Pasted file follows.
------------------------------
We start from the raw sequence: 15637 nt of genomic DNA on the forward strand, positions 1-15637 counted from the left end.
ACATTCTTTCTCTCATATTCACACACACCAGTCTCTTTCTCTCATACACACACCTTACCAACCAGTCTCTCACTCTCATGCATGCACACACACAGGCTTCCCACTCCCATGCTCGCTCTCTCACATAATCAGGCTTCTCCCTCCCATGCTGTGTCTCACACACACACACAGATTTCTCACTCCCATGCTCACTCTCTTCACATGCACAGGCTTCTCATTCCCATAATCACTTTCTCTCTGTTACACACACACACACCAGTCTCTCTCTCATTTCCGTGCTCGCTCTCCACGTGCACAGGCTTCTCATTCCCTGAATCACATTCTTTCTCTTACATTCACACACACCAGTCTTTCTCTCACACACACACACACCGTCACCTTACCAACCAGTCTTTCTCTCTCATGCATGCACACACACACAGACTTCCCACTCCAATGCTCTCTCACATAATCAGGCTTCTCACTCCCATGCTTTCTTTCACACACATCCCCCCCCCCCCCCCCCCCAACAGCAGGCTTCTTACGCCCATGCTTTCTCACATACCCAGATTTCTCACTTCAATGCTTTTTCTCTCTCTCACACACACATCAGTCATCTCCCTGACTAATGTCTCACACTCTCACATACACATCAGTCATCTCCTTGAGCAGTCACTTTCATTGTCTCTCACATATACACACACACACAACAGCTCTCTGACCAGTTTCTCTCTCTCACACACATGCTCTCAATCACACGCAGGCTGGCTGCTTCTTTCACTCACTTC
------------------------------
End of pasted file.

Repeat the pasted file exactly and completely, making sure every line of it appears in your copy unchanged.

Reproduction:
We start from the raw sequence: 15637 nt of genomic DNA on the forward strand, positions 1-15637 counted from the left end.
ACATTCTTTCTCTCATATTCACACACACCAGTCTCTTTCTCTCATACACACACCTTACCAACCAGTCTCTCACTCTCATGCATGCACACACACAGGCTTCCCACTCCCATGCTCGCTCTCTCACATAATCAGGCTTCTCCCTCCCATGCTGTGTCTCACACACACACACAGATTTCTCACTCCCATGCTCACTCTCTTCACATGCACAGGCTTCTCATTCCCATAATCACTTTCTCTCTGTTACACACACACACACCAGTCTCTCTCTCATTTCCGTGCTCGCTCTCCACGTGCACAGGCTTCTCATTCCCTGAATCACATTCTTTCTCTTACATTCACACACACCAGTCTTTCTCTCACACACACACACACCGTCACCTTACCAACCAGTCTTTCTCTCTCATGCATGCACACACACACAGACTTCCCACTCCAATGCTCTCTCACATAATCAGGCTTCTCACTCCCATGCTTTCTTTCACACACATCCCCCCCCCCCCCCCCCCCAACAGCAGGCTTCTTACGCCCATGCTTTCTCACATACCCAGATTTCTCACTTCAATGCTTTTTCTCTCTCTCACACACACATCAGTCATCTCCCTGACTAATGTCTCACACTCTCACATACACATCAGTCATCTCCTTGAGCAGTCACTTTCATTGTCTCTCACATATACACACACACACAACAGCTCTCTGACCAGTTTCTCTCTCTCACACACATGCTCTCAATCACACGCAGGCTGGCTGCTTCTTTCACTCACTTC